The Gray Cat Blog

A comprehensive collection of blogs designed to assist small business owners and multiunit operators.

What it Takes to Franchise your Concept

Jun 17, 2024


I have worked with many single-store operators that have created a niche brand for their concept.  Some have been in business for several years and seemingly will ask me my thoughts on whether their concept is “franchishable”.  I tell them that is a complex question and there are several aspects to consider but if they can pull off a franchise, the upside can be very compelling.  But they need to be able to walk the walk. 

A multi-store franchise can create a larger, broader compelling brand that can attract new customers simply due to proximity and familiarity.  When done correctly, a franchise can create cross-store customer ambassadors that will go out of their way to let others “not in the know” all about your concept.  This groundswell of interest can only occur if your concept is operational stable and a crafted, established brand.  Franchising involves not only honing the operations at one location but being able to replicate and monitor operations at multiple locations.   

When looking to franchise, one should consider what the competitive playing field is (you don’t want to launch a concept that won’t fit a need) and whether you have the resources – both monetarily and with people – to be able to build and maintain a successful franchise.  There are many considerations for a budding franchisor, and here are some of the most challenging: 

Systems and Procedures:  It all starts here.  If your systems and procedures are not tight and documented, you can forget about franchising.  I can’t tell you how many franchising conversations end here, because the concept owner has all their systems and procedures “in their head”.  The franchise, if offered, will crumble once you open your first franchise location since you will not have a way to maintain the integrity of the brand – both from a consumer standpoint and a legal perspective.  In addition, you must have quality human resources to implement your systems and procedures both in the concept location as well as every franchise location.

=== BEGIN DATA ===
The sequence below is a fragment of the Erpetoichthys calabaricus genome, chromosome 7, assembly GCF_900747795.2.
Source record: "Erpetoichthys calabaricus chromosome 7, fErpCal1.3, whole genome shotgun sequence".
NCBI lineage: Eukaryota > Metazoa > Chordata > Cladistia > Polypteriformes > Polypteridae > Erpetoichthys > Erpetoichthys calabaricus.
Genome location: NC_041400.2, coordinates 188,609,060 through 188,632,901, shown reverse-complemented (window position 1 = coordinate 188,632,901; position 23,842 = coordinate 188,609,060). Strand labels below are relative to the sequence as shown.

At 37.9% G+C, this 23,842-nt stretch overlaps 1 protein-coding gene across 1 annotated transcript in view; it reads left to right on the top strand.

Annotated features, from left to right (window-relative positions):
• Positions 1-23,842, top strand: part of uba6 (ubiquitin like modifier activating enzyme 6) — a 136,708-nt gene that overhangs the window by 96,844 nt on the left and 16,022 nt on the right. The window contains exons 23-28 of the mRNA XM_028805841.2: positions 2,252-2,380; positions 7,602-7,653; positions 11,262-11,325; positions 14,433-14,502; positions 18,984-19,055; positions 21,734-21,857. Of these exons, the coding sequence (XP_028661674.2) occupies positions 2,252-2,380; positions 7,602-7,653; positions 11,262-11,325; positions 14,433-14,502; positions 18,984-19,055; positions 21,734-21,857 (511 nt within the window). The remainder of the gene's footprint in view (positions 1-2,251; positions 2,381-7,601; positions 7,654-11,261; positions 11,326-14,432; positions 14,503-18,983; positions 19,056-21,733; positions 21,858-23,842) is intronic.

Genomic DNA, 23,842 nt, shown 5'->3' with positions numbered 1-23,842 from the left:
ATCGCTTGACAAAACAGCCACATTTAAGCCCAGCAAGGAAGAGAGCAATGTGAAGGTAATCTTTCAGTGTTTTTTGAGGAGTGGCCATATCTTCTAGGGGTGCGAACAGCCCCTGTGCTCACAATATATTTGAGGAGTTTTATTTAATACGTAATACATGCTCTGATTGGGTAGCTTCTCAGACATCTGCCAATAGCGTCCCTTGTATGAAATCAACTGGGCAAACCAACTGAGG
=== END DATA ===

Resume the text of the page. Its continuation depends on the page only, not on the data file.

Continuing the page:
Location Development:  In an ideal world, the franchise system would revolve around the concept location and branch out from there.  Developing the franchise footprint in a contiguous manner will help the overall success of the franchise on several fronts which I will detail below.  Unfortunately, this strategy requires two key items:  a) plenty of capital to exhibit discipline in franchise selection; and b) an understanding on how geography will play a very important role in the overall success of the franchise.   Growth for the sake of growth by the franchisor may be great in the short term but always comes back to bite the franchisor in buybacks or unit closures.